The new novel I’m working on features a gardener and it starts something like this (crappy first drafts are actually not meant for anyone’s eyes, but I need to get you in the picture):
Harry is a gardener. And a murderer.
Or so he was told by his five year old daughter Martha. She watched as he caught snails, probing into the cosy hidey-holes among leaves and leaf litter. Her blonde little eyebrows went up in concentration, her mouth pursed. She held onto the edge of the scuffed bucket while he dropped the snails in one by one. They landed with a dull thud, nearly weightless in their calcium carbonate shells.
After a moment of presumably concussion-induced immobility (if snails indeed have concussion prone nervous systems) they started to unfurl their squashy feet (one foot per snail) and tried out the plastic sides of the bucket for grip. Which, despite the sprinkling of salt, they found for a moment.
Then Harry reached for the salt shaker and dashed off a few more shakes of pure Australian sea salt onto the unsuspecting molluscs.
“Murderer,” Martha whispered.
This somehow resonates with a poem I wrote years ago and included in my self-published poetry collection Die dood is ‘n mooi blou blom (2009). So here is the original Afrikaans poem and after that my attempt at translation.
hier wil ek geen giwwe hê nie,
geen massamoord met korrels of dodelike druppels nie,
geen lokaas by ’n nes of growwesout vir slakke nie
dit laat my slapeloos –
ek wil persoonlik moor:
tussen my vingers druk ek plantluise plat
en trap ’n snywurm tot murgerige moes,
onkruid erd ek op en knak ’n knapsekêrel se stekelkop,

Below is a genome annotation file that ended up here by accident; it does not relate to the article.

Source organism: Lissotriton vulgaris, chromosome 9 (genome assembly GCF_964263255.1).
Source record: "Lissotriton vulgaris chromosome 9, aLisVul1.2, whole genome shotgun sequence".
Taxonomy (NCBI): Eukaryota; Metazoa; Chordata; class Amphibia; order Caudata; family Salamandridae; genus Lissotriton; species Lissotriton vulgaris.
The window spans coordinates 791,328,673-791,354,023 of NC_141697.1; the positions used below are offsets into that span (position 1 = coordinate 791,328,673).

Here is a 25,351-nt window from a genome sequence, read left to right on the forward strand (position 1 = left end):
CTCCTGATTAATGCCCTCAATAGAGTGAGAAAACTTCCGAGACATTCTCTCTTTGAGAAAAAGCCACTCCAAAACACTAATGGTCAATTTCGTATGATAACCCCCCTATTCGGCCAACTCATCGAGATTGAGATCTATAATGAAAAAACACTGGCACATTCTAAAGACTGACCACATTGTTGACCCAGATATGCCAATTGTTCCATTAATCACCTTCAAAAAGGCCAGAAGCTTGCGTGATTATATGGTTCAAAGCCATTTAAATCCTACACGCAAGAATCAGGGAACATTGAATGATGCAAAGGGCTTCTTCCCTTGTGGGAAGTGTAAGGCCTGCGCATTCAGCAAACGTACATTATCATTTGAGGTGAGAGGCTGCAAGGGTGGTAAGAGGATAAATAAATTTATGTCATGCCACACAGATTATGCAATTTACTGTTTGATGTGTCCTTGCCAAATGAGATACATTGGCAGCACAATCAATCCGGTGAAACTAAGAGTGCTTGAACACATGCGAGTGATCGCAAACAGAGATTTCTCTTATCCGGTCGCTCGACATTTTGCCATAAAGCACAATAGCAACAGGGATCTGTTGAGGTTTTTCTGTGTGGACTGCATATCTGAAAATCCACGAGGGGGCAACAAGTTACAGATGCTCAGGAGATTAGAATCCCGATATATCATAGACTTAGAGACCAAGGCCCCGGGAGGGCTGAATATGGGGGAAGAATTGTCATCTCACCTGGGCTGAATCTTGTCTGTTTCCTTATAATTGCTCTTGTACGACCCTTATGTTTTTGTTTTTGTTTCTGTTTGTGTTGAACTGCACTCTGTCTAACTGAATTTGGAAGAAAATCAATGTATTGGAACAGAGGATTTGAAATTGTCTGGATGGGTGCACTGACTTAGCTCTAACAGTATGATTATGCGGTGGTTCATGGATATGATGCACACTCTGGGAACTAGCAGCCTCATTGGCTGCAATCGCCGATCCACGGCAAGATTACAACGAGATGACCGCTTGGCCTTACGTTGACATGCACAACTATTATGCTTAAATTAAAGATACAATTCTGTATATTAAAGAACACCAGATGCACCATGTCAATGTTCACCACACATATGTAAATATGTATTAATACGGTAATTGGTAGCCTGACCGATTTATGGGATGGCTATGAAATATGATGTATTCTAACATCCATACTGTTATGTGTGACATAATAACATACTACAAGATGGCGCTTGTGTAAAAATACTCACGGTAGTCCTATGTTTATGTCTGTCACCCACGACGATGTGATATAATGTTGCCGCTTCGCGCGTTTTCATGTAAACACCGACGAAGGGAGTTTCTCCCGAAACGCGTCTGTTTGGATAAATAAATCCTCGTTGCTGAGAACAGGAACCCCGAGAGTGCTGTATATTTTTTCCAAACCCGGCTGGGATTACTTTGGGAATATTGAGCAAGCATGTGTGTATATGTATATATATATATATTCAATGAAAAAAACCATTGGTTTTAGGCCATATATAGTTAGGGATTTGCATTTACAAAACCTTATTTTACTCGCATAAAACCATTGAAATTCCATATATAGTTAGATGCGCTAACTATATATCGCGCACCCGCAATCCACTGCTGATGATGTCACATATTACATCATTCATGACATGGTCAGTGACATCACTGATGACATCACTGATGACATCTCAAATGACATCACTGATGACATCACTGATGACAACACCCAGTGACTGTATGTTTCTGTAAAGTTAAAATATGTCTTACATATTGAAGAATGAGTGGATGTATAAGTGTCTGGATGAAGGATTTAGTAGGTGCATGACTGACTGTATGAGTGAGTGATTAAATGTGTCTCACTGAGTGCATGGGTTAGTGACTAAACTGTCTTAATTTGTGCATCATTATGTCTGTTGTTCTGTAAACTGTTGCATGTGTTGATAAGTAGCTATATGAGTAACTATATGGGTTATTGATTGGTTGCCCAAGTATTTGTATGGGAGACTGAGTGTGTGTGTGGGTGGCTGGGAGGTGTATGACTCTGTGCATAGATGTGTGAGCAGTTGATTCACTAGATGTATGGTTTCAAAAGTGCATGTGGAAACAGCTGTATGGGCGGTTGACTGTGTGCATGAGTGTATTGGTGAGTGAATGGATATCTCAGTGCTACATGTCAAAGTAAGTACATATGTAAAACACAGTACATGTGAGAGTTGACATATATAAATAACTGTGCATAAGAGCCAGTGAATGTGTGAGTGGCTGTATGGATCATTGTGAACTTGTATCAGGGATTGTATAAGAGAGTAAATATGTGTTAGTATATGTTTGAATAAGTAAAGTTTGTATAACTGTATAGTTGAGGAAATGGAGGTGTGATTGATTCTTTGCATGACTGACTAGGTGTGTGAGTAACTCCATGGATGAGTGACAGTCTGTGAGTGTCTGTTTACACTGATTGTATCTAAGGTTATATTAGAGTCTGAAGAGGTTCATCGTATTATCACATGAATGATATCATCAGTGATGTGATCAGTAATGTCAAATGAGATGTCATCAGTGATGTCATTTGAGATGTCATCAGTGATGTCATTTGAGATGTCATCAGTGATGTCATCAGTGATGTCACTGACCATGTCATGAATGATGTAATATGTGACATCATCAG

die stomp wat aanhou woeker
takel ek met byl en graaf totdat dit eindelik tuimel –
’n olifant wat weke later benerig breek,
die spreeu wat in my nok kom nes, verwilder ek
en draai die kuikentjies se dun nekkies om,
in ’n waterbak verdrink ’n duisend miere.
eendag wanneer kanker of koors deur my are kruip,
hou dan my hande terug,
bêre die grawe, die lemme en goed,
en bring maar
here I want no poisons
no mass murder with pellets or deadly drops
no bait at a nest or grains of salt for snails
it leaves me sleepless –
I’ll murder in person:
I squash the aphids between fingers
and grind a grub to mushy mess,
weeds I whip and snip a black jack’s stickle head,
the stump that shoots again
I attack with shovel and axe until it finally falls –
weeks later its bony body breaks,
the mynah nesting in my roof I chase away
and snap the chicks’ spindly necks,
in a water bowl a thousand ants are drowned.
someday when death like a cancer creeps into my veins
hold back my hands
put away the shovels, blades and stuff
the poison cup.